Talking about my despair and frustration with the church and describing God as infinite, intimate, unconditional love opened something of a can of worms. I knew there were tensions and challenges in the benefice. On Saturday afternoon I felt as if I had taken the lid off, if not for the first time, then for a very long time, depths of frustration and anger. I’d invited the group to interrupt and question and contribute their own ideas, and they did! The tensions surfaced.

Some felt I was being hyper-critical of ‘the church’ and projected blame onto me. The priest caring for the benefice during the interregnum was sitting close to my right, and I tried carefully to distinguish between what I was saying about the church generically and what I experienced locally. I tried to suggest that the church is a complex institution with many systemic problems that it doesn’t really know how to deal with. It’s also true that I find local practice deeply frustrating and annoying at times – most priests participate in worship led by others with a critical eye.

After the workshop I reflected that those present were finding it difficult to listen to each other and respond to what other people were saying. There was, not surprisingly, a very wide spectrum of faith and prayer experience present. I think they are quite unaware of how wide the spectrum is and instead of being able to hear each other, projected criticisms onto me. That’s in part what priests are for – a reflective channel for frustration and projection.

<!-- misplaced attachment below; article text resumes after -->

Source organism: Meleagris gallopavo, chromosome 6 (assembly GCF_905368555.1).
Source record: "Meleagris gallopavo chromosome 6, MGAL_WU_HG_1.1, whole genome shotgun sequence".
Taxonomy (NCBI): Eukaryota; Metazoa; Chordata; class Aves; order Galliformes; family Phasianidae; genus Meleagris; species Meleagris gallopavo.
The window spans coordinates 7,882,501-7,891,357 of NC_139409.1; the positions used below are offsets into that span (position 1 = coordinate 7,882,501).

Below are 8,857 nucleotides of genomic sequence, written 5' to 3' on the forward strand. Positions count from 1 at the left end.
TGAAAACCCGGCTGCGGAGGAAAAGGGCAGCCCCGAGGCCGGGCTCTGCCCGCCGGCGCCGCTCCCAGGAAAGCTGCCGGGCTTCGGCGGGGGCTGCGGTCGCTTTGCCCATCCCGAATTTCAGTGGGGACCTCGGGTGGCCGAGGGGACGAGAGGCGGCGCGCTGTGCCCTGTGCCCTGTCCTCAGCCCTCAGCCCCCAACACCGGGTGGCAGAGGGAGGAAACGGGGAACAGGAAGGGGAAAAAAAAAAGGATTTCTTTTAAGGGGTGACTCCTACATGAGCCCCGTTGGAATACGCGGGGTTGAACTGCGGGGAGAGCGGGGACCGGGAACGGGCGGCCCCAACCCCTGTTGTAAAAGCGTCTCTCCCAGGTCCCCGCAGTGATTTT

There is a proper risk when you set out to create a genuinely open, safe space where people are invited to engage freely and openly. And of course, there’s great value in creating safe, open space, especially in a benefice where such space seems to be a rare commodity.

Some of those present believe that if we inject sufficient enthusiasm, energy and conviction and go around the parish telling people about Jesus and God, this will be naturally rewarded with a growth in the numbers coming to church – success will be achieved.

I immediately think about what any who might be so inspired will find when they arrive in church. There is a really beautiful fourteenth century building, an excellent choir, bell ringers, liturgical richness, a new organ costing over £100,000, and above all people who are a mixed bag – normal congregation! It has taken nearly three years for me to establish any depth of encounter and conversation with more than less than a handful of people.